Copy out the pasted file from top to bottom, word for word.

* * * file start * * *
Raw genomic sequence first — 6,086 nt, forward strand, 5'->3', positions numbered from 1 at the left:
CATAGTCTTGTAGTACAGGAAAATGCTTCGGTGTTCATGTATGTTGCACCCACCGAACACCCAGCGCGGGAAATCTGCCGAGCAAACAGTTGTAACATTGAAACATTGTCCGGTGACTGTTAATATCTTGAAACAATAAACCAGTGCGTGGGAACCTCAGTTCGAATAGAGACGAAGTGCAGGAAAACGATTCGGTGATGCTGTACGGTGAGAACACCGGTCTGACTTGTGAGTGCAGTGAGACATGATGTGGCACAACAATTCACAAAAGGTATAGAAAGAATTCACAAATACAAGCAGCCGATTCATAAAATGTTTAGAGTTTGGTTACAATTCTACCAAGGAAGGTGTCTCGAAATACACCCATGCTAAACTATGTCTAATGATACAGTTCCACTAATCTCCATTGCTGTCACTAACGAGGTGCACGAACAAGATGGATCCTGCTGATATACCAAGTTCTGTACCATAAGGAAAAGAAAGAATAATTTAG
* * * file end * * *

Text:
Raw genomic sequence first — 6,086 nt, forward strand, 5'->3', positions numbered from 1 at the left:
CATAGTCTTGTAGTACAGGAAAATGCTTCGGTGTTCATGTATGTTGCACCCACCGAACACCCAGCGCGGGAAATCTGCCGAGCAAACAGTTGTAACATTGAAACATTGTCCGGTGACTGTTAATATCTTGAAACAATAAACCAGTGCGTGGGAACCTCAGTTCGAATAGAGACGAAGTGCAGGAAAACGATTCGGTGATGCTGTACGGTGAGAACACCGGTCTGACTTGTGAGTGCAGTGAGACATGATGTGGCACAACAATTCACAAAAGGTATAGAAAGAATTCACAAATACAAGCAGCCGATTCATAAAATGTTTAGAGTTTGGTTACAATTCTACCAAGGAAGGTGTCTCGAAATACACCCATGCTAAACTATGTCTAATGATACAGTTCCACTAATCTCCATTGCTGTCACTAACGAGGTGCACGAACAAGATGGATCCTGCTGATATACCAAGTTCTGTACCATAAGGAAAAGAAAGAATAATTTAG